Building the evidence base about economic, health, and social inequities faced by LGBTQ2S-Plus individuals in Canada: Phase 2 Final Report
As a group, gender and sexual minorities in Canada – including lesbian, gay, bisexual, transgender, queer, and Two-spirit (LGBTQ2S+) self-identified people – are more likely to live in poverty, face greater barriers to employment (including stigma and discrimination), and earn less at work, despite often having higher levels of education than their cisgender, heterosexual counterparts. This is an emerging area of research, and significant knowledge gaps remain. Research on outcomes for LGBTQ2S+ people in Canada that takes an explicitly intersectional approach – recognizing distinct outcomes result from an individual occupying multiple social locations – is scarce. There is still considerable progress to be made by drawing connections between economic, health, and social outcomes for LGBTQ2S+ people. These gaps are partially explained by the lack of high-quality, population-level data on gender and sexual minorities in the Canadian context.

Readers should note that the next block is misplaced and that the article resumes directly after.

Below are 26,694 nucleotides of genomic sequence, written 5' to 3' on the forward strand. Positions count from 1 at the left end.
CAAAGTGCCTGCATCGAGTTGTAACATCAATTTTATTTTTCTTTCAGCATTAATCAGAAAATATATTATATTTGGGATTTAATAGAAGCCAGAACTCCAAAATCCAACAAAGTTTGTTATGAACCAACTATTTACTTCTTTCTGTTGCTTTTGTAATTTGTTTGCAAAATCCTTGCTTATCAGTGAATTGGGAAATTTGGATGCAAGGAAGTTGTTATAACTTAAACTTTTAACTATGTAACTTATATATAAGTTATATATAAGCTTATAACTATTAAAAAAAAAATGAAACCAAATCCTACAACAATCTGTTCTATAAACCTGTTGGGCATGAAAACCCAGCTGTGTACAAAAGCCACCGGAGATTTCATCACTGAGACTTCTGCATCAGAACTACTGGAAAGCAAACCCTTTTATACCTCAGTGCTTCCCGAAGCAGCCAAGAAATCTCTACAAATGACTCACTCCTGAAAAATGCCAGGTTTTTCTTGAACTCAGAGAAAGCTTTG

This report presents findings from Phase 2 of the project Building the evidence base about economic, health, and social inequities faced by LGBTQ2S+ individuals in Canada, funded by Women and Gender Equality Canada, and carried out by SRDC in collaboration with Dr. Sean Waite at the University of Western Ontario, Pride at Work Canada, and the Labour Market Information Council. Building on the Phase 1 report, the researchers used 14 years of data from the Canadian Community Health Survey and the T1 Family File to study the relationship between sexual orientation and economic, health, and social outcomes in Canada. The study has found persistent earnings gaps and other inequities experienced by lesbian, gay, and bisexual individuals (LGB) in comparison with heterosexual men; outcomes for bisexual-identified people were consistently the poorest. Drivers of earning disparities experienced by LGB individuals were found to be diverse and interconnected with mental health. Ongoing data gaps in Canada limit our understanding of the full LGBTQ2S+ community.